Believe it or not, spring is upon us. The signs are all around us if you care to look. Trees are budding, flowers are blooming, tiny love-struck mammals are replicating at a break neck pace, and, most wonderful to me, birds are building nests.
I was lucky enough to find one of these nests this past Monday. An adult Western Scrub-Jay flew into a bush not 10 feet in front of me. A few moments later I heard a “snap” come from the bush. I peered in to see the Scrub-Jay maneuvering a freshly plucked twig in its beak. The jay then flew out of the bush 50 feet to the parking lot across the street, and deposited the twig on a branch of one of the magnolia trees. I walked over to the tree and noted the distinctive messy pile of unorganized twigs that can loosely be called a nest made by jays.
I couldn’t help but feel a jolt of excitement when I found the nest. It means that there’s a whole new round of babies to watch! You see, every year I take part in a citizen science program called Project NestWatch. It’s a project where anyone can go out, find a nest, and monitor it for a season by reporting certain dates and numbers to the site. You get to watch the adult build the nest, lay eggs, see nestlings hatch out, and cry a single manly tear as your baby birds take flight.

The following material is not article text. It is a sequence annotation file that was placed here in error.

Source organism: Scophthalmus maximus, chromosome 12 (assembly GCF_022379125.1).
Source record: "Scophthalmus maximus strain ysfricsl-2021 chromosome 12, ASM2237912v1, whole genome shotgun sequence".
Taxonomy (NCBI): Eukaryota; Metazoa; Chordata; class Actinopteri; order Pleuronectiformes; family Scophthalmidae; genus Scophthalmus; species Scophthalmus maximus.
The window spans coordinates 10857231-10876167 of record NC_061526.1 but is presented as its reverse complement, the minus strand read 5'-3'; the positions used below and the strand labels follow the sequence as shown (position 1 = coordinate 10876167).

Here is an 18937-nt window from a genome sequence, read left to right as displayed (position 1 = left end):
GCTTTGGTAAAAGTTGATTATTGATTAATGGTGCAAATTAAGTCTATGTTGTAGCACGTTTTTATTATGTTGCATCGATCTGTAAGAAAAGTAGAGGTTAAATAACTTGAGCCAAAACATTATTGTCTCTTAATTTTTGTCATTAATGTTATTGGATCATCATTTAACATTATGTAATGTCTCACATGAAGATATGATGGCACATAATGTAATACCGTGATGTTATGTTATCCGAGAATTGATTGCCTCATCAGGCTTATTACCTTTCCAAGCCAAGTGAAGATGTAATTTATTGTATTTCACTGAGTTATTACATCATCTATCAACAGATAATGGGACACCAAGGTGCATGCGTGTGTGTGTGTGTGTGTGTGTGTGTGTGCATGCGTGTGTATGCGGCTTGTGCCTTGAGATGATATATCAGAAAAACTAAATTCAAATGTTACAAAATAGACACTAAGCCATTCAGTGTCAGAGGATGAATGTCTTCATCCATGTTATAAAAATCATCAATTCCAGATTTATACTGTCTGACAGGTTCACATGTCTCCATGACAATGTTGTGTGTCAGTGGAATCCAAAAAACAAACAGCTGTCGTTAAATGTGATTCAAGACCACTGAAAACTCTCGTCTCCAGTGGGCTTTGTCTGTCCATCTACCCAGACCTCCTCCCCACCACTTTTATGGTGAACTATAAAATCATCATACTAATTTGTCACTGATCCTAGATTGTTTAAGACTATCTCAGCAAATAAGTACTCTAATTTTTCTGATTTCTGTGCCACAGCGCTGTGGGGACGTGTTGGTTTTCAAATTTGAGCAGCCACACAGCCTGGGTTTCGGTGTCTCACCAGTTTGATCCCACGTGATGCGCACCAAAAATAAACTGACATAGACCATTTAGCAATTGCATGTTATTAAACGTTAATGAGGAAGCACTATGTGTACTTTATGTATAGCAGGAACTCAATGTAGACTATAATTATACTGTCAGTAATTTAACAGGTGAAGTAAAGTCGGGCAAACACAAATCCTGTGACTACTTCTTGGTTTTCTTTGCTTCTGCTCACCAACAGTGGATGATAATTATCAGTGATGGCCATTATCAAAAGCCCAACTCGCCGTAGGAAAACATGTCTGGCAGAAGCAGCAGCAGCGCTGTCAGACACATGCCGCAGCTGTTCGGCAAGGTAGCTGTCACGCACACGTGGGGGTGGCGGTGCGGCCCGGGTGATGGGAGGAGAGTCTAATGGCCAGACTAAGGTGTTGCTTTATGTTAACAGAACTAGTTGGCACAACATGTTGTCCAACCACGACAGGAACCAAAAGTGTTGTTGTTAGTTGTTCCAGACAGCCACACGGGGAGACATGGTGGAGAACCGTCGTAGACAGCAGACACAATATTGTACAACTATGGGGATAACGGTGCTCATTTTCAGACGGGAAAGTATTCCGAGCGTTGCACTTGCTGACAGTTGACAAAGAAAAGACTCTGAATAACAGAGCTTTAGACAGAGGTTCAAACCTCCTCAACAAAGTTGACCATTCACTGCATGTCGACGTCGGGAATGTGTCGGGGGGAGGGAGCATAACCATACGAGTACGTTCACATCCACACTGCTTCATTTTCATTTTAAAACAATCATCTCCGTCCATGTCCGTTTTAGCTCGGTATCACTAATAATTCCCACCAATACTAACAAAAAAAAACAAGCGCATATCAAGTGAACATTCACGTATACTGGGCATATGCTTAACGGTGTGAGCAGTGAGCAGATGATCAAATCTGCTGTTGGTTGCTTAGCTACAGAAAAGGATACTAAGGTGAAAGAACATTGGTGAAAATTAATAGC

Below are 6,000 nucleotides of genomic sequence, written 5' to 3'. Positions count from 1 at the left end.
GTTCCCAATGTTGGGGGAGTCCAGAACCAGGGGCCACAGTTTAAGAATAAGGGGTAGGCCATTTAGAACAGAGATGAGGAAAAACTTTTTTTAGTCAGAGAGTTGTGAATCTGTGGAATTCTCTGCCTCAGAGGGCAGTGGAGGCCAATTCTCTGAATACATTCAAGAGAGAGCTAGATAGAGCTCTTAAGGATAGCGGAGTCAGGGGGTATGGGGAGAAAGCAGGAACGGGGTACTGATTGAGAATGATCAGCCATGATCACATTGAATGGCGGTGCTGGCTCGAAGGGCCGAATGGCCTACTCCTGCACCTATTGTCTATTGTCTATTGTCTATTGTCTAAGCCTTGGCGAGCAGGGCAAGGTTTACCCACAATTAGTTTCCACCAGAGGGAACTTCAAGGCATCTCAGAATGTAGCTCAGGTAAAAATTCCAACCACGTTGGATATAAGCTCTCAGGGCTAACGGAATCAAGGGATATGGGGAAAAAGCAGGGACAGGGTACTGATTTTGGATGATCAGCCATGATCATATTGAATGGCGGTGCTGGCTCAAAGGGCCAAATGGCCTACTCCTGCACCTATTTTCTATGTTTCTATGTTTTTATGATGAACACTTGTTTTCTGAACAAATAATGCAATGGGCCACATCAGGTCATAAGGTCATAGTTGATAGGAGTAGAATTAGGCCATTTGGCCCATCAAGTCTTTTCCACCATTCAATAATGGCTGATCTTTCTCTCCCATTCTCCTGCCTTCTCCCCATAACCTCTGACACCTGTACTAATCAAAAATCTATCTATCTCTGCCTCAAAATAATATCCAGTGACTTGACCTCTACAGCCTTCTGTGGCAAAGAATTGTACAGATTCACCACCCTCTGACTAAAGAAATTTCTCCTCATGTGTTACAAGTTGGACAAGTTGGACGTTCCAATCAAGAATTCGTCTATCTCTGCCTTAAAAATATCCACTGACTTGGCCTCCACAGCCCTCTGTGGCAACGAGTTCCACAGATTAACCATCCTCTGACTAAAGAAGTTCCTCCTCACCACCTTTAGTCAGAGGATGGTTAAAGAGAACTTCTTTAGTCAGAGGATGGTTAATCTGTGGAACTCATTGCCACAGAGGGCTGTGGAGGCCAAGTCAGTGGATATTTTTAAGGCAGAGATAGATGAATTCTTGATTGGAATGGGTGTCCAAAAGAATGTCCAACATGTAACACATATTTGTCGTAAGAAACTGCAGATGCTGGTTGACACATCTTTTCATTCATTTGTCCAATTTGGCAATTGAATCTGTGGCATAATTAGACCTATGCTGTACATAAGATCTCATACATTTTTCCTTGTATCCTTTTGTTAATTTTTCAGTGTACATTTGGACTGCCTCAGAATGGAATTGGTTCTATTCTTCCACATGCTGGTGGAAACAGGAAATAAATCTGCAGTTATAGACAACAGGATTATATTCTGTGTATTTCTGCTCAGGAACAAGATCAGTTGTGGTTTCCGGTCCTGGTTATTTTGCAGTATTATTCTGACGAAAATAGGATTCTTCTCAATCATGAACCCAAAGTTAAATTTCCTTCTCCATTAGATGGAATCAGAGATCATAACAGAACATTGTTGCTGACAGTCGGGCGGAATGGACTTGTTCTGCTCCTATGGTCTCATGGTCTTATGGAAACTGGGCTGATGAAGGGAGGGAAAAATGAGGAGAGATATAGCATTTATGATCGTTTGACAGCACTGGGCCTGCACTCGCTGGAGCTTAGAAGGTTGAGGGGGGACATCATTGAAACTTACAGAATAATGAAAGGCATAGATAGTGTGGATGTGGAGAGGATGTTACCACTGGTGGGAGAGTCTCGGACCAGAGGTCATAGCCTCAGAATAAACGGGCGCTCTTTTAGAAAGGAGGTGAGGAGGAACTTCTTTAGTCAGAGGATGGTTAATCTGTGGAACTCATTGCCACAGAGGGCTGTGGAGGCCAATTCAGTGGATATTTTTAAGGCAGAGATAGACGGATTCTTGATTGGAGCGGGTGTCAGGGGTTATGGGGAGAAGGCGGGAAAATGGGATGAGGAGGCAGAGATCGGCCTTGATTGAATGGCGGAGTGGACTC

The great news about this project is that some birds are very obvious nesters. Out west where I am, Scrub-Jay nests are very easy to find, and across America the American Robin can be found nesting anywhere it can find a spot. I’ve watched Scrub-Jays, Robins, and Western Kingbirds fledge from nests that I found myself. I can’t tell you how special that feeling is. It’s even better if the birds fledge from a nest box that you built yourself. I’ve watched Eastern Bluebirds, Chickadees, and Tree Swallows fledge from nest boxes that I’ve built.
It’s an absolutely wonderful experience. Every spring I get to help raise new baby birds, and it’s super easy. All it takes is a pair of eyes and some patience. Not only do you get the satisfaction of watching the birds grow, but at the same time you are contributing data to researchers across America about when birds breed, how many young they produce, what predators they face, and much more. If you want to know what it’s like to have some baby birds of your own, then go to Project Nestwatch to start learning how you can share in this experience. And as always, if you are going to participate please follow the ethical guidelines that are outlined on the site.
As for me, well, I have some nests to check up on. Good luck in your nest searches and happy birding!